A hacking campaign that infects victims with username and password-stealing malware has been updated with new tricks as cyber criminals look to make their attacks more efficient, stealthier and more lucrative.
Predator the Thief malware first emerged in July 2018 and is capable of stealing usernames, passwords, browser data and the contents of cryptocurrency wallets, as well as taking photos using the infected victim's webcam.
The malware is commonly sold on underground hacking forums and has also featured as part of a bundle of six different forums of malicious software.
Predator the Thief is regularly updated with new capabilities and researchers at Fortinet's Fortiguard Labs have uncovered and analysed a new version of the malware – Predator the Thief v 3.3.4 – which was released on Christmas Eve.
It adds new phishing documents to use as the lure to hook victims, such as invoices; a previous campaign used a fake court summons as a lure. The malware has also been provided with more tricks to avoid detection and analysis, using shellcode to make the malware more effective at detecting debuggers and sandboxes – something it now checks for every five seconds.
Researchers also note the configuration of the command and control server is now more complex and detailed than it was in previous versions and that encryption is used in the connection – another instance of making analysis of the malware harder to do.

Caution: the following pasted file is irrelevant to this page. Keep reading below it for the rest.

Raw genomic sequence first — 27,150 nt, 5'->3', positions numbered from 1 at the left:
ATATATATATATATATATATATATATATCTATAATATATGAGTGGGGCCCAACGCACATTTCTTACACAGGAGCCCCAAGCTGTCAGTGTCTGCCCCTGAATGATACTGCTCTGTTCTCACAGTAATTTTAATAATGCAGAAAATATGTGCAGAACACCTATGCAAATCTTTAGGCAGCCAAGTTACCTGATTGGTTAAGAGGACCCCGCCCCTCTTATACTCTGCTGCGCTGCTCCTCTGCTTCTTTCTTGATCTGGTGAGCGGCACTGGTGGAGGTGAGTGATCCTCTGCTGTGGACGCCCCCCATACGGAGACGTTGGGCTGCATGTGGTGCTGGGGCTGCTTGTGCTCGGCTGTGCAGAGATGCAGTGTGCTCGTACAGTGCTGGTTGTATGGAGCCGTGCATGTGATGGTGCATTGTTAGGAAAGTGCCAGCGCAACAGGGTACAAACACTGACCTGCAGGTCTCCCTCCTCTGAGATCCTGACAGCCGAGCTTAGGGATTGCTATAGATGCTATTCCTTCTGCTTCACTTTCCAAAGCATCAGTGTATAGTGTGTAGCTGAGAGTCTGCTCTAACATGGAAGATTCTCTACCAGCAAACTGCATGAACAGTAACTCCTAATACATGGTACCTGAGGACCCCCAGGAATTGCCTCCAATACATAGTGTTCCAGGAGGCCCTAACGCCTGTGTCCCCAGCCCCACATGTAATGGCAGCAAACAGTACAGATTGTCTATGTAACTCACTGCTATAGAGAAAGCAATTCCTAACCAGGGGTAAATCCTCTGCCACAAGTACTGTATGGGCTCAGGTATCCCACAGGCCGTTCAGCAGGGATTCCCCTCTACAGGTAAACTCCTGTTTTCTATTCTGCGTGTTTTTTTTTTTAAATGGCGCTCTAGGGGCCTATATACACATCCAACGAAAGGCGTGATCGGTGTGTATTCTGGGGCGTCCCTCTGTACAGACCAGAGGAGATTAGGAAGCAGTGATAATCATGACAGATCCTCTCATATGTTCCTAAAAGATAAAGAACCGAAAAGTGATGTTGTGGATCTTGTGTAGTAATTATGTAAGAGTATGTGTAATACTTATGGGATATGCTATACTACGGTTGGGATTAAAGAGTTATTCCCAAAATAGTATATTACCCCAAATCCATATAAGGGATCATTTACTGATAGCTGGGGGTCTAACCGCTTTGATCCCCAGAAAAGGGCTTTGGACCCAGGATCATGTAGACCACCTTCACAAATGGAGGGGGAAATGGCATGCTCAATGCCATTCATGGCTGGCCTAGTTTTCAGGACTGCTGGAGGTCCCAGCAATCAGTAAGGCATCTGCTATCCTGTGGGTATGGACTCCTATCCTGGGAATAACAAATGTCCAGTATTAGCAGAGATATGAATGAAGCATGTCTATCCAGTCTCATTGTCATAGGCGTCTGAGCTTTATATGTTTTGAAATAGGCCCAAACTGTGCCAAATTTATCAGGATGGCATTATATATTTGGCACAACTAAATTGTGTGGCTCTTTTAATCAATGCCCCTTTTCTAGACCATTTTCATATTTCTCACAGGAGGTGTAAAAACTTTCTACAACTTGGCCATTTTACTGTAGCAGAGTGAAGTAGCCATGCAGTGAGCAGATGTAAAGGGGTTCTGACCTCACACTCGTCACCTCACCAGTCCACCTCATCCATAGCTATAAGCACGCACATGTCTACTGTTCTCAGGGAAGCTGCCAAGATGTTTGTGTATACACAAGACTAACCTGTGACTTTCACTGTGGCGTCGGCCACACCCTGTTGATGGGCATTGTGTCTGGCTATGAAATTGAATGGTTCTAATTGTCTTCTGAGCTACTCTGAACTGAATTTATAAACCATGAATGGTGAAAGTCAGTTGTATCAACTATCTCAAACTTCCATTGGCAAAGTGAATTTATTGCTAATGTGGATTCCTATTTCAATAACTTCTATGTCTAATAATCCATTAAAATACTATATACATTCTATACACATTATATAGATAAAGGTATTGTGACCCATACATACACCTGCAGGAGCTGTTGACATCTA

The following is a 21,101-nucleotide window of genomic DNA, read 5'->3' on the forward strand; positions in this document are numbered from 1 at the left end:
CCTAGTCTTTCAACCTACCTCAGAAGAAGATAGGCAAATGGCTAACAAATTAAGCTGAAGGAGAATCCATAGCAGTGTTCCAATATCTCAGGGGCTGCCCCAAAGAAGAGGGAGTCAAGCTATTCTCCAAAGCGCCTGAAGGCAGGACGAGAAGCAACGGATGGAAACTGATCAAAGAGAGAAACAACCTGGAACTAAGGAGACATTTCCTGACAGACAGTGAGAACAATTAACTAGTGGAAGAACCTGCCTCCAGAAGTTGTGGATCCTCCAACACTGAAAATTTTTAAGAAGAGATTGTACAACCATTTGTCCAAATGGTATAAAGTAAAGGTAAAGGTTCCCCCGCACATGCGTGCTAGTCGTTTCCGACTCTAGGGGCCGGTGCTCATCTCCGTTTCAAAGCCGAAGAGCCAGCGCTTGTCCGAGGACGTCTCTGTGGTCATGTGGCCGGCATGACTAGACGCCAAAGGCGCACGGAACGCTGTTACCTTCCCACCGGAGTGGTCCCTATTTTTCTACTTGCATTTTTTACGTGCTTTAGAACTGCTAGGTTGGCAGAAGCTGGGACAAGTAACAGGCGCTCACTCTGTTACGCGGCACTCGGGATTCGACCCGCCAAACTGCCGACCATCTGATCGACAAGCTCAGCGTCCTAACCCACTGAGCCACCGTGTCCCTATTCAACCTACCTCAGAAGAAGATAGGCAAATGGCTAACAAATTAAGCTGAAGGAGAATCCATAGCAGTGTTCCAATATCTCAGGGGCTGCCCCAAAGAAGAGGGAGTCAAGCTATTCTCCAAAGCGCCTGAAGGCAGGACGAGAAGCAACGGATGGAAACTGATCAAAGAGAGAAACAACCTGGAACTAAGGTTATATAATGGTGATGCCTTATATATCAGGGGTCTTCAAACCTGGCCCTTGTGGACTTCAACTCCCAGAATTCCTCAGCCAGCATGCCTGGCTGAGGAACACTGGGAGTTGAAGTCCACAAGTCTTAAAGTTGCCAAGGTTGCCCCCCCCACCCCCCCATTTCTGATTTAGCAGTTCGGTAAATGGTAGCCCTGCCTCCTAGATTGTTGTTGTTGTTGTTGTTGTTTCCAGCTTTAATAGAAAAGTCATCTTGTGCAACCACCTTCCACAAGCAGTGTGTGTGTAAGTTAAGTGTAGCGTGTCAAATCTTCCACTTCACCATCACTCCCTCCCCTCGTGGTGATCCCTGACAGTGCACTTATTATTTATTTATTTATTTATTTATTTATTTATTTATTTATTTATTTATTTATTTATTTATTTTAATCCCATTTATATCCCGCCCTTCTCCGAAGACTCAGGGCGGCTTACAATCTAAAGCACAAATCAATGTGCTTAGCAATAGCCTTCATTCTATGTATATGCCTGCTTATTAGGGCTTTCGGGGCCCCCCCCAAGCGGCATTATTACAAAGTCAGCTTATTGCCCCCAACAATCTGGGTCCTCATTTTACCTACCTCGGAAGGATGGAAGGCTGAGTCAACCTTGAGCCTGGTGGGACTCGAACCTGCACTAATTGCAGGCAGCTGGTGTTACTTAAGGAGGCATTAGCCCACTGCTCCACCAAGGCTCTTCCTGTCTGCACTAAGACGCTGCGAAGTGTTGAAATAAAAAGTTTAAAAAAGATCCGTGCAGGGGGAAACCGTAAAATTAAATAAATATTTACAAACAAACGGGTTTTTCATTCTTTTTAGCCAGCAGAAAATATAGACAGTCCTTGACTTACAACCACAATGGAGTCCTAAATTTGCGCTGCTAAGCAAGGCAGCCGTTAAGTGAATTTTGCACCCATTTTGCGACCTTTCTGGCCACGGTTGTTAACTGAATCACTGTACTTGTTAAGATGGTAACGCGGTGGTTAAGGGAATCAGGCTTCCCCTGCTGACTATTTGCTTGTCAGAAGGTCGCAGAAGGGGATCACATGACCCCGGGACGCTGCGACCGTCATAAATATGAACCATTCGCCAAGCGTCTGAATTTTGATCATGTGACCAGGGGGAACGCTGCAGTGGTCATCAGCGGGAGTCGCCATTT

As well as this, Predator the Thief appears to have added some file-less capabilities, again making the malware trickier to monitor. "This makes it more difficult for analysts to analyze its damage to the victim system," said Yueh-Ting Chen, security analyst at Fortinet.
The malware will not operate in Armenia, Belarus, Kazakhstan, Kyrgyzstan, Moldova, Russia, Tajikistan, Turkmenistan, Ukraine, and Uzbekistan. Russian cyber criminals don't tend to target these countries and while the exact identity of the Predator the Thief creators isn't known, Fortinet has previously stated that it's "fairly certain" they're Russian-speaking.
The full list of Indicators of Compromise has been posted on the Fortiguard Labs analysis of the malware.
To help protect against Predator the Thief attacks, researchers have previously recommended that macros are disabled by default and users are educated about the dangers of enabling them. Ensuring that operating systems and software are both patched and up-to-date can also go a long way to stopping malware attacks being successful.
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